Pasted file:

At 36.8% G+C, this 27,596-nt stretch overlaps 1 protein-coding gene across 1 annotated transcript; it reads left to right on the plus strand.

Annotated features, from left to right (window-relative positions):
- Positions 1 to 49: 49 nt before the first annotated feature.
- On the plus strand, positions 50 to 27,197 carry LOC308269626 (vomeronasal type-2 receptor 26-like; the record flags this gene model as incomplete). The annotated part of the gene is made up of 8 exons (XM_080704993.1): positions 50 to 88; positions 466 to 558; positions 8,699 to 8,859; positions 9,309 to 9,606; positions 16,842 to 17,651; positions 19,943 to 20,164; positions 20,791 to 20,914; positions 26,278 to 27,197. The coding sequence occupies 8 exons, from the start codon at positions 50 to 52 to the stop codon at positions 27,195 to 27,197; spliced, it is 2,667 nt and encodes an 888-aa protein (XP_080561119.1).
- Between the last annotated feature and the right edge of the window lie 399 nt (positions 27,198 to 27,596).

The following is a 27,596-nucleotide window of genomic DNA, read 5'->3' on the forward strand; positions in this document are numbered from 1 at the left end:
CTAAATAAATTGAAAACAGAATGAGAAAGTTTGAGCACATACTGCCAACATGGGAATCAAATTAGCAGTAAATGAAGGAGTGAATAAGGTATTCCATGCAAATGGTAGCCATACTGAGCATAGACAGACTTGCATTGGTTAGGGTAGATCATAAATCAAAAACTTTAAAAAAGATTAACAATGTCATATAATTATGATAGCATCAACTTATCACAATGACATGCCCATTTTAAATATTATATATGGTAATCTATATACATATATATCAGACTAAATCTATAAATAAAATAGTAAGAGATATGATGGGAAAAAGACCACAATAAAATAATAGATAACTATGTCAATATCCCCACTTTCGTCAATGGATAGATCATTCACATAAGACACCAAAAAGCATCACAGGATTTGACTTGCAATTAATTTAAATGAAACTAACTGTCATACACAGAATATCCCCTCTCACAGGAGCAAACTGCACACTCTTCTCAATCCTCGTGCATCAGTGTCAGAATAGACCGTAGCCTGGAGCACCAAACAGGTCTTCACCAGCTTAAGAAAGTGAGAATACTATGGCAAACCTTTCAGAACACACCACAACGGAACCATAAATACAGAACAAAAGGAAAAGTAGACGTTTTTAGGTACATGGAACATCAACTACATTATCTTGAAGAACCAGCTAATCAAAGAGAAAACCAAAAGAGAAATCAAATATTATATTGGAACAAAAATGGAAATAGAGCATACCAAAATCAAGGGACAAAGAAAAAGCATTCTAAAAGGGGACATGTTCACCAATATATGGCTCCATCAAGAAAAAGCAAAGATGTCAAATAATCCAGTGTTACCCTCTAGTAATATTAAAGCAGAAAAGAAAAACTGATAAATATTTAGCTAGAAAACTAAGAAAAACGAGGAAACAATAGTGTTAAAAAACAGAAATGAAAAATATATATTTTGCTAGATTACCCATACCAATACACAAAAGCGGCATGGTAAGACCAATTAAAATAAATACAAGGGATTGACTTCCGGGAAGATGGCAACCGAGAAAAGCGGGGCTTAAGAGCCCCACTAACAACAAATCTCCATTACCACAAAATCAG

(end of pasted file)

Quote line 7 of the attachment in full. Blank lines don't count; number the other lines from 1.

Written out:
CTAAATAAATTGAAAACAGAATGAGAAAGTTTGAGCACATACTGCCAACATGGGAATCAAATTAGCAGTAAATGAAGGAGTGAATAAGGTATTCCATGCAAATGGTAGCCATACTGAGCATAGACAGACTTGCATTGGTTAGGGTAGATCATAAATCAAAAACTTTAAAAAAGATTAACAATGTCATATAATTATGATAGCATCAACTTATCACAATGACATGCCCATTTTAAATATTATATATGGTAATCTATATACATATATATCAGACTAAATCTATAAATAAAATAGTAAGAGATATGATGGGAAAAAGACCACAATAAAATAATAGATAACTATGTCAATATCCCCACTTTCGTCAATGGATAGATCATTCACATAAGACACCAAAAAGCATCACAGGATTTGACTTGCAATTAATTTAAATGAAACTAACTGTCATACACAGAATATCCCCTCTCACAGGAGCAAACTGCACACTCTTCTCAATCCTCGTGCATCAGTGTCAGAATAGACCGTAGCCTGGAGCACCAAACAGGTCTTCACCAGCTTAAGAAAGTGAGAATACTATGGCAAACCTTTCAGAACACACCACAACGGAACCATAAATACAGAACAAAAGGAAAAGTAGACGTTTTTAGGTACATGGAACATCAACTACATTATCTTGAAGAACCAGCTAATCAAAGAGAAAACCAAAAGAGAAATCAAATATTATATTGGAACAAAAATGGAAATAGAGCATACCAAAATCAAGGGACAAAGAAAAAGCATTCTAAAAGGGGACATGTTCACCAATATATGGCTCCATCAAGAAAAAGCAAAGATGTCAAATAATCCAGTGTTACCCTCTAGTAATATTAAAGCAGAAAAGAAAAACTGATAAATATTTAGCTAGAAAACTAAGAAAAACGAGGAAACAATAGTGTTAAAAAACAGAAATGAAAAATATATATTTTGCTAGATTACCCATACCAATACACAAAAGCGGCATGGTAAGACCAATTAAAATAAATACAAGGGATTGACTTCCGGGAAGATGGCAACCGAGAAAAGCGGGGCTTAAGAGCCCCACTAACAACAAATCTCCATTACCACAAAATCAG